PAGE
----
In that article, I recalled discussing this with a school psychologist. I'd asked her to consider that just because someone isn't acting empathic - engaging in "empathy theater", i.e. spouting empathic-sounding platitudes and composing facial features in empathic-seeming configurations - doesn't mean there's no empathy. In my experience, autistics are more empathic, not less. They just don't engage in (or even understand) empathy theater. They're not seemers.

She asked the salient question: If they don't externalize their feelings - say the words and make the gestures and act the part - how could we possibly know how they feel?

To me, it's abundantly clear. Ye shall know them by their fruits. Their actions. Because platitudes, as we all know, can easily be faked.

Fake Jim Leff didn't build a cool web site.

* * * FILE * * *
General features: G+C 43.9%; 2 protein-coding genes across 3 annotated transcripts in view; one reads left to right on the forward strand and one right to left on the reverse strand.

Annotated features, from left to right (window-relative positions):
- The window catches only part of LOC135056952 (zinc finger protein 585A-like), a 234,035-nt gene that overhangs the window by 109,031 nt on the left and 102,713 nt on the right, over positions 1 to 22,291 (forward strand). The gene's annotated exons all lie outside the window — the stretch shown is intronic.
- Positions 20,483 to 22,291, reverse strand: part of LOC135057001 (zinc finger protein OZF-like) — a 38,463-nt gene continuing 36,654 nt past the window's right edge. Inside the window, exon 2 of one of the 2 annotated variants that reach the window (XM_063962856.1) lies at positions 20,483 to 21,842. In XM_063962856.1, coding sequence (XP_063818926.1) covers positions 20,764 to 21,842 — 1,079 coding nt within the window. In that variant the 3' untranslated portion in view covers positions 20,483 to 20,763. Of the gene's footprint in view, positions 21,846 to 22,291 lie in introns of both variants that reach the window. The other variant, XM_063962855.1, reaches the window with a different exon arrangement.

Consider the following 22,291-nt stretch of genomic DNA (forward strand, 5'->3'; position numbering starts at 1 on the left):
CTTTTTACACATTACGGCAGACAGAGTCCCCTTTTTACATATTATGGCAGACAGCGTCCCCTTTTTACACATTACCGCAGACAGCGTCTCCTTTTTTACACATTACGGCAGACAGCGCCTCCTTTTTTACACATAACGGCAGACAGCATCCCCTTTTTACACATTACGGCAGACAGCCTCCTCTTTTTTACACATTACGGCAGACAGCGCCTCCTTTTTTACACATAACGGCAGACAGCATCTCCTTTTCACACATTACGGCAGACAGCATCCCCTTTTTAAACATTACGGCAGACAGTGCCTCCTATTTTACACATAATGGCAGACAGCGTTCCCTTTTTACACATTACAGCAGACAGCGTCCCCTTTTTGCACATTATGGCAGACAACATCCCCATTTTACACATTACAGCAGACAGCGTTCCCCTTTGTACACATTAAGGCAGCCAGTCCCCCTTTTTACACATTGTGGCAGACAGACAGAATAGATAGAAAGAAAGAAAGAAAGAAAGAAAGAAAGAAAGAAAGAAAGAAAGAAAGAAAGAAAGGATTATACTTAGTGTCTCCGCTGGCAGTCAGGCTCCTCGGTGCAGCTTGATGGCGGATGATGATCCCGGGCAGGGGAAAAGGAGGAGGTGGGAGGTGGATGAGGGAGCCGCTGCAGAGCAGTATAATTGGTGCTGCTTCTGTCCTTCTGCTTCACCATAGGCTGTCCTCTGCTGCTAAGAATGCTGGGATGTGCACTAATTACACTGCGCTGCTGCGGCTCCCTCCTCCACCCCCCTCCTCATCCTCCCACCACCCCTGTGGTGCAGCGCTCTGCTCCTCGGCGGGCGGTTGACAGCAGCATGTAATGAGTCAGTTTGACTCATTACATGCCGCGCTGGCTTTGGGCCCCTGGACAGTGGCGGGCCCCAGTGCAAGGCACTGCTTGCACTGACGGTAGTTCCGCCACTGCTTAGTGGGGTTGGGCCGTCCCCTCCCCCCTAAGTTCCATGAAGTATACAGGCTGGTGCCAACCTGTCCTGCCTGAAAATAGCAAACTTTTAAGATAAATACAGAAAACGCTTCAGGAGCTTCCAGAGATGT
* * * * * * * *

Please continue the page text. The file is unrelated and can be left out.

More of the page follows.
Fake Nice Guy won't come get you at 3am.
Fake Don Juan shares her Brad Pitt fascination.
Empathy theatrics are as significant as a shot of Botox.

Why would anyone pay credence to empty cliché and stock gesture? How could such tropes parse as genuine, when they're so easily faked? Time and again, we see empty posing and manipulation. Yet "Seeming" remains the sine non qua of genuineness, while "Actuality" barely budges most people's spidey sense. Are we really so certain that autistics are the dysfunctional ones?

Read my autism post, and ask yourself this: isn't it smarter, deeper, better - and way less dishonest, manipulative and shallowly craptastic - to Do than to Seem? To be The Person Who Does The Thing than rather than to pose as a Thing-Doer? Who would you rather listen to: a singer who became a singer because she wanted to be a singer, or one who became a singer because she wanted to sing?

Alas, no fresh insight to offer. Well, wait. That's not true. The giving-others-full-attention-makes-you-look-subservient is a fresh chunk. Anyway, I'll try again.